The subject for this month’s blog is a little different than my usual safety topics but equally as important.
Don’t be one of those operators that have to make frantic calls to keep their business open.
The reality is that it can happen when you least expect it. It can start after being notified by the insurance agent that the company writing the policy covering the wash is being non-renewed in the next few days. And why could this happen? Very often it is the result of a carrier deciding that the claims have become too frequent.
There is a mortgage and without evidence of insurance, what do you think the bank will do?
Now the nightmare begins. The agent often doesn’t realize, until very late in the process, that finding another market to write this business is now difficult if not impossible. So, suddenly they hand off the problem to you with very little time to find another option.
Unfortunately, this could mean your only choice will be to find yourself a non-standard insurance company. That normally will leave you with limited coverage, questionable claims assistance and substantially higher premiums. And, even if you are lucky to find a standard company to write your business, it will most likely be double the cost.
There is a pro-active solution and it’s called claims management. Simply, following some of these steps may help avoid this potential disaster:
- Request electronic claims reports from the agent or company at least every four months. This will allow you the ability to review, on a regular basis, anything that has been posted by the insurance company. If there are any claims that you want to dispute, this provides enough time for a discussion before the renewal comes up. You should note that most paid claims are settled for the full amount even though there may be a deductible. The insurance company then in turn bills for the deductible at a later date. For instance, if you have a $1,000 deductible for property damage to customers vehicles and you incur three claims you can expect a $3,000 bill in your future. This can be a real shock, especially if you are unaware of the claims.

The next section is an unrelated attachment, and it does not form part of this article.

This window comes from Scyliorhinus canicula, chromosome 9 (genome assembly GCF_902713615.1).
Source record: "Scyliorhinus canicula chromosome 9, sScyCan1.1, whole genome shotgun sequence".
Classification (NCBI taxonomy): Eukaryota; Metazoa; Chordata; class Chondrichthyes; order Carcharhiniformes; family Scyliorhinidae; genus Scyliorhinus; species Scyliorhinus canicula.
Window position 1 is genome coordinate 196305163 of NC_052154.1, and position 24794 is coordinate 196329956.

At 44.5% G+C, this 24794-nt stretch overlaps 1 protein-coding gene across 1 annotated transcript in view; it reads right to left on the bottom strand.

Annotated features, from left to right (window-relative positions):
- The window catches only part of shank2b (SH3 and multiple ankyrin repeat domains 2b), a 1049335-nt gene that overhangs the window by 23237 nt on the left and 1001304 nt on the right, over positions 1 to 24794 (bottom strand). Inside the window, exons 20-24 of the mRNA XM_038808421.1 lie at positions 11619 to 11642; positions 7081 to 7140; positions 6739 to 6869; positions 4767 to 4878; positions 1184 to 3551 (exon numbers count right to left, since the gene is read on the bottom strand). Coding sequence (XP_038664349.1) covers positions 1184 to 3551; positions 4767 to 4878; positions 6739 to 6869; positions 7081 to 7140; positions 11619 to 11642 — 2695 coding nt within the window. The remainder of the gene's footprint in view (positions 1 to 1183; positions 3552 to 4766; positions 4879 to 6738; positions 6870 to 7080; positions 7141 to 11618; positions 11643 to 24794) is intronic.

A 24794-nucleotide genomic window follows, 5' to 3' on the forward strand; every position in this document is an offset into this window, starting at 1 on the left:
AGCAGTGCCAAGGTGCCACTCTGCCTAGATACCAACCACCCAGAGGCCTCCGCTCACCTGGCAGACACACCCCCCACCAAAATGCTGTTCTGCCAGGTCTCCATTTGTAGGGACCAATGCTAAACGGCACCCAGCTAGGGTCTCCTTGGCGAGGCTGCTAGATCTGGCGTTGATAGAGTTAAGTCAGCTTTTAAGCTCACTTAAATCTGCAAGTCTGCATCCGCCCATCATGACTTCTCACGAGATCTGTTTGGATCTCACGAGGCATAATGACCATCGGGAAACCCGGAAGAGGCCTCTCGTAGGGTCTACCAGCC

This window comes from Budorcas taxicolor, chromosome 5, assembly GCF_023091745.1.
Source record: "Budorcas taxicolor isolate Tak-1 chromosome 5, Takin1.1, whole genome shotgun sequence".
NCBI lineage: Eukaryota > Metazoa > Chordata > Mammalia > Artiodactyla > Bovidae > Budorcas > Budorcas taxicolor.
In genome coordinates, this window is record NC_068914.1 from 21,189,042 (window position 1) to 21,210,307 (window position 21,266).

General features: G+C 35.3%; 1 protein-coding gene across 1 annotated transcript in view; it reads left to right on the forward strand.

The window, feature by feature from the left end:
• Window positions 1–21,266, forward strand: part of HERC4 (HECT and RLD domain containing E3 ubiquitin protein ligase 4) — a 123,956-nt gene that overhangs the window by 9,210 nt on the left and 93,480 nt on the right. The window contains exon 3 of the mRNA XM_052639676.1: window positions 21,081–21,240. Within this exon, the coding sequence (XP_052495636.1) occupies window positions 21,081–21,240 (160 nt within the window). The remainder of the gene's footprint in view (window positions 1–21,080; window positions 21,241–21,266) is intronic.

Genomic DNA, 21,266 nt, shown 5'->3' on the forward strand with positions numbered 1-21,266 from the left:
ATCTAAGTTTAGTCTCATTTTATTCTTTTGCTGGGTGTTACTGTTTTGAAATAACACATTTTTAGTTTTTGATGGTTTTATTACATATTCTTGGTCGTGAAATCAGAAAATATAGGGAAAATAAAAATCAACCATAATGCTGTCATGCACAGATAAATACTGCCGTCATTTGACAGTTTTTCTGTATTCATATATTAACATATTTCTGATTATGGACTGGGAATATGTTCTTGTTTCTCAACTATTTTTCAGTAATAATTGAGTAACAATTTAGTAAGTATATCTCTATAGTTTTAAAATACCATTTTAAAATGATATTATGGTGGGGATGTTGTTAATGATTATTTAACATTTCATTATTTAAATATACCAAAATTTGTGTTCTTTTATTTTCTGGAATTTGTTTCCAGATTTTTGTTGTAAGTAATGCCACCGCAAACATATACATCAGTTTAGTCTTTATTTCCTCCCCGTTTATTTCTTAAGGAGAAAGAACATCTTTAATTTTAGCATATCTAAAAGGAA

- When an incident is reported, it is important that a report be filed as soon as possible. Timely documentation is extremely critical to ensure the most favorable outcome for the customer, employee and the insurance company.
- Do not assume that your carrier will fight to deny paying fraudulent cases. If you allow it, there are times they will do what is cost efficient for them, not you. Your only defense is to be involved in the case and provide as much information as possible.
Record all incidents, no matter how small or incidental it might seem. This is important from the standpoint of reviewing claims to detect any patterns that might lead to a better understanding of why this loss occurred. The result of this analysis might help you mitigate or eliminate future problems by suggesting changes in processes or procedures.
When you do investigate claims that you don’t feel are your fault, it is prudent to save all the paperwork regarding what happened and include witness reports, police reports, pictures, video and all accident reports. It is a good idea to maintain these records for at least a year.
Appoint a claims committee to review all incidents, even if they are not reported to the insurance company.
Start today and implement your claims management plan at the wash. It will help ensure your ability to continue to protect your people and your assets.
A couple of reminders:
- For employers with 10 or more employees, there is a change in the injury and illness recording and reporting requirements from OSHA. This becomes effective January 1, 2015, for all work-related accidents. For a complete copy of this rule, click here.
- Winter will be here soon. If your location is in an area with snow and ice, get your salt logs ready.
A safe wash protects people and profits.